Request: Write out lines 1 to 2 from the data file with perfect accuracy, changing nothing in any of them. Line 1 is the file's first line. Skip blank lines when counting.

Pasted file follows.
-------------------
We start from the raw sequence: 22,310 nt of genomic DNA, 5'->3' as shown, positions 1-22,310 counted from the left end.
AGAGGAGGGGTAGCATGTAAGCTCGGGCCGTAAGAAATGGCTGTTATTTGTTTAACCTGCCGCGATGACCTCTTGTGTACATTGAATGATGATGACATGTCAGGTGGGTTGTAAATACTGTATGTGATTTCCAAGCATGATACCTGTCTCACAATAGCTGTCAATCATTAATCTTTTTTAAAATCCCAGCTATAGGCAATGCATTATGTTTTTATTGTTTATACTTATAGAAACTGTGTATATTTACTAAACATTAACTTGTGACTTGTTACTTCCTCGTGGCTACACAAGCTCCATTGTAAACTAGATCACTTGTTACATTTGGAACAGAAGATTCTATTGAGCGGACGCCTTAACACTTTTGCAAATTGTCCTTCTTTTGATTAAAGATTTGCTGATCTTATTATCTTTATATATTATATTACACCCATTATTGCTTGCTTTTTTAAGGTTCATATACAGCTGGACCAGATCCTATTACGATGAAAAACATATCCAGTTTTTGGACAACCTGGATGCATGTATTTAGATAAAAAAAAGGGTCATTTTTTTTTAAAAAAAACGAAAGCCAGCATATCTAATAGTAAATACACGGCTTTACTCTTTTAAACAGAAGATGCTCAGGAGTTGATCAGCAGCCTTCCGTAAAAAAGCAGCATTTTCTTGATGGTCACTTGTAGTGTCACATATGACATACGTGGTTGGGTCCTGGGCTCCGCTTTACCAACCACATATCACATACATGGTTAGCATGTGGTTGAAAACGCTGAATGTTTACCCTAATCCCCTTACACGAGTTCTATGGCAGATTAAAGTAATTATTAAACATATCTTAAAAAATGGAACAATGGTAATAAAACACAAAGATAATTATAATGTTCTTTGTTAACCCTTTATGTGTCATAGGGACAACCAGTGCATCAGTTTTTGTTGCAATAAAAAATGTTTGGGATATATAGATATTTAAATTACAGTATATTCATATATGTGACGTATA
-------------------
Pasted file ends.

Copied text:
We start from the raw sequence: 22,310 nt of genomic DNA, 5'->3' as shown, positions 1-22,310 counted from the left end.
AGAGGAGGGGTAGCATGTAAGCTCGGGCCGTAAGAAATGGCTGTTATTTGTTTAACCTGCCGCGATGACCTCTTGTGTACATTGAATGATGATGACATGTCAGGTGGGTTGTAAATACTGTATGTGATTTCCAAGCATGATACCTGTCTCACAATAGCTGTCAATCATTAATCTTTTTTAAAATCCCAGCTATAGGCAATGCATTATGTTTTTATTGTTTATACTTATAGAAACTGTGTATATTTACTAAACATTAACTTGTGACTTGTTACTTCCTCGTGGCTACACAAGCTCCATTGTAAACTAGATCACTTGTTACATTTGGAACAGAAGATTCTATTGAGCGGACGCCTTAACACTTTTGCAAATTGTCCTTCTTTTGATTAAAGATTTGCTGATCTTATTATCTTTATATATTATATTACACCCATTATTGCTTGCTTTTTTAAGGTTCATATACAGCTGGACCAGATCCTATTACGATGAAAAACATATCCAGTTTTTGGACAACCTGGATGCATGTATTTAGATAAAAAAAAGGGTCATTTTTTTTTAAAAAAAACGAAAGCCAGCATATCTAATAGTAAATACACGGCTTTACTCTTTTAAACAGAAGATGCTCAGGAGTTGATCAGCAGCCTTCCGTAAAAAAGCAGCATTTTCTTGATGGTCACTTGTAGTGTCACATATGACATACGTGGTTGGGTCCTGGGCTCCGCTTTACCAACCACATATCACATACATGGTTAGCATGTGGTTGAAAACGCTGAATGTTTACCCTAATCCCCTTACACGAGTTCTATGGCAGATTAAAGTAATTATTAAACATATCTTAAAAAATGGAACAATGGTAATAAAACACAAAGATAATTATAATGTTCTTTGTTAACCCTTTATGTGTCATAGGGACAACCAGTGCATCAGTTTTTGTTGCAATAAAAAATGTTTGGGATATATAGATATTTAAATTACAGTATATTCATATATGTGACGTATA